13,000 delegates, 3,000 papers, an awful lot of coffee and a clutch of brilliant insights. David Budge looks back in wonder at the huge American Educational Research Association Conference in Seattle.
When the World Trade Organisation held its conference in Seattle in 1999 tens of thousands of demonstrators clashed with tear gas-spraying police. When Microsoft founder Bill Gates spoke at an education technology conference in the city two months ago an earthquake struck.
But when 13,000 members of the American Educational Research Association hit rainy Seattle earlier this month not a dog barked. Little wonder they spent even more time than usual agonising over how they could make a greater impact on the world.
If Williamson Evers, an education adviser to George "Dubbya" Bush, is to be believed, this sad state of affairs is only temporary. George W may not be the most cerebral of US presidents but, according to Dr Evers, he cares deeply about education and spent part of his first day in office conferring with researchers. "To some extent this is now a researchers' paradise," Dr Evers told the conference.
Nobody laughed, but neither did they look terribly convinced. George W has ignored much of the research evidence about controversial new testing programmes that not only determine whether American children are held back a year but whether failing schools are taken over by their states or school districts.
Most US researchers believe that such "high-stakes" tests stink worse than an Alabama skunk but they cannot complain if politicians don't listen because they are, again, offering them conflicting advice.
New York University professor Diane Ravitch neatly highlights this perennial problem with a story about checking into a hospital with heart symptoms: "I had this vision: 'Oh my god - what if, instead of medical researchers, I were being treated by education researchers?' I had a fantasy of people disagreeing about how you make a diagnosis.
"Everyone was saying the tests for my illness were ineffective and they didn't trust tests at all. And they were arguing endlessly about whether I was even sick, and was I going to die on the table."
Linda Darling-Hammond, a Stanford University researcher who does have the ear of policy-makers, offered the conference another metaphor in response to such complaints: "Education research studies that appear to be antagonistic to one another are often actually looking at different parts of the elephant."
Her analogy isn't altogether convincing, however. As this conference again demonstrated, education researchers do disagree rather more than they should, even though theirs can never be an exact science.
And, like most of us, they have other faults. A minority of the AERA presenters played up to their stereotypical image by presenting papers with pretentious titls such as: "Stepping through the looking glass: education in the space between modernity."
But then language is always a problem at such conferences. One researcher, who appeared to be of sound mind, told his audience: "Individual differences further illuminated contextual differences in cognitive activation, and largely accounted for contextual differences in emotional activation."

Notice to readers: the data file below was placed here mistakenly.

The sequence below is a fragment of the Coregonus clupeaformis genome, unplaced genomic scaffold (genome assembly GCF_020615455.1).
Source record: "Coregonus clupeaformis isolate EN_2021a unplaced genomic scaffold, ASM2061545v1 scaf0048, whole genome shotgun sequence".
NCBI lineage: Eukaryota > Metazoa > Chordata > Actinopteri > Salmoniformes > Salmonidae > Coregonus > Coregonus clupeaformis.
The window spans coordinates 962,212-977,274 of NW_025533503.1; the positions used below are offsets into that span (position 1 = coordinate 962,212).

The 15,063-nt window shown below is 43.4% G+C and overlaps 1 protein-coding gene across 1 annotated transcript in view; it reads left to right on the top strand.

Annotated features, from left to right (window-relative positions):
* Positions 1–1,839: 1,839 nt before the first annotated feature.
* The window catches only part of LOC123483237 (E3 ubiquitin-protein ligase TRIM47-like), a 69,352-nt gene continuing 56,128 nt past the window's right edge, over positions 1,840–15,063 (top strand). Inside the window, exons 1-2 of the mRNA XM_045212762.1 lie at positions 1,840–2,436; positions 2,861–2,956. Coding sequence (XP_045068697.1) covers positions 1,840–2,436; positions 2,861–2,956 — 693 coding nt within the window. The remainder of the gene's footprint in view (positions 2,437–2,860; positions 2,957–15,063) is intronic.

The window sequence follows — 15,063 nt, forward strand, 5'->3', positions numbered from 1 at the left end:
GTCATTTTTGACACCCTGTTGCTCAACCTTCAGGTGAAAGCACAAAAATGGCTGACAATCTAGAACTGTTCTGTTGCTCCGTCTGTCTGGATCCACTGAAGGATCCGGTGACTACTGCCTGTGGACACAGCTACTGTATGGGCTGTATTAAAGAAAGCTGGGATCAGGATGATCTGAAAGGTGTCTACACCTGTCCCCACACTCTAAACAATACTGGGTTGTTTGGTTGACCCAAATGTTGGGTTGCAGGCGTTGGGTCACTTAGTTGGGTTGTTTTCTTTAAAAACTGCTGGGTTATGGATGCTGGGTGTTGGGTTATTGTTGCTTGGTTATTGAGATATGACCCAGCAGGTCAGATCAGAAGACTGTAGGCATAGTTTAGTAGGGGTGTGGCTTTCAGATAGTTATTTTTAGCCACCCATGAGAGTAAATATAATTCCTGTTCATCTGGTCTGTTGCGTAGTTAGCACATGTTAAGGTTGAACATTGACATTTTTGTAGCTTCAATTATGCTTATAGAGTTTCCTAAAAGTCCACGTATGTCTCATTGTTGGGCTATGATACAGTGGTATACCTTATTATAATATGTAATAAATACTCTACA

Another said that he had used "chi-square tests of crosstabulations of dichotomous variables" to discover that the roads that rural school buses use are bumpier than urban ones.
Through the looking glass indeed. But what made the experience even more fantastical than Alice's was that sign-language experts were faithfully translating such texts for a group of deaf researchers. It was an epic achievement.
But, as always, this behemoth of a conference, which had to be spread over two giant hotels and the Seattle convention centre, offered ample compensations - and more coffee shops than usual, this being the home of Starbucks.
Important papers were presented on high-stakes testing (see next week's TES), violence in schools, and corporate America's growing involvement in education.
And there were dozens of papers on race - perhaps the biggest topic at AERA conferences. Why have African-Americans fallen even further behind whites and Asians in reading? Which of the Asian-American sub-groups are doing best academically and why?
The stupendous variety of papers at AERA conferences never fails to impress. In one hotel room researchers were "exploring human kindness through the pedagogy of aikido". Next-door they were discussing school leadership issues in the new Inuit homeland of Nunavut.
Researchers - and a handful of journalists - scurried back and forth for five days, catching as many of the 3,000 papers as they could. Ultimately, you were left with the impression of having stood under a waterfall of research and emerged with only one brimming bucket.
Still, it was better than catching nothing at all.
BEST PAPER TITLES
"Trouble in Lake Wobegon: filling vacancies for teaching positions in Minnesota" - Steve R Yussen, University of Minnesota.
"Proud to be a nerd: developing a student culture of excellence" - Rosalie Romano, Ohio University.
"Sometimes you just need a white guy" - Lillian Vega-Castaneda, California State University San Marcos.
"Differential bundle functioning on mathematics and science achievement tests: a comparison of non-aboriginal and aboriginal students" - Christine Vandenberghe, University of Alberta.
"Milk sellers and hotel dragons: habit, perception, and recognition in Proust"- Dee Russell, Georgia College and State University "The nanny cam, latex gloves and the two finger touch: new technologies for disciplining bodies" - Richard Johnson, University of Hawaii.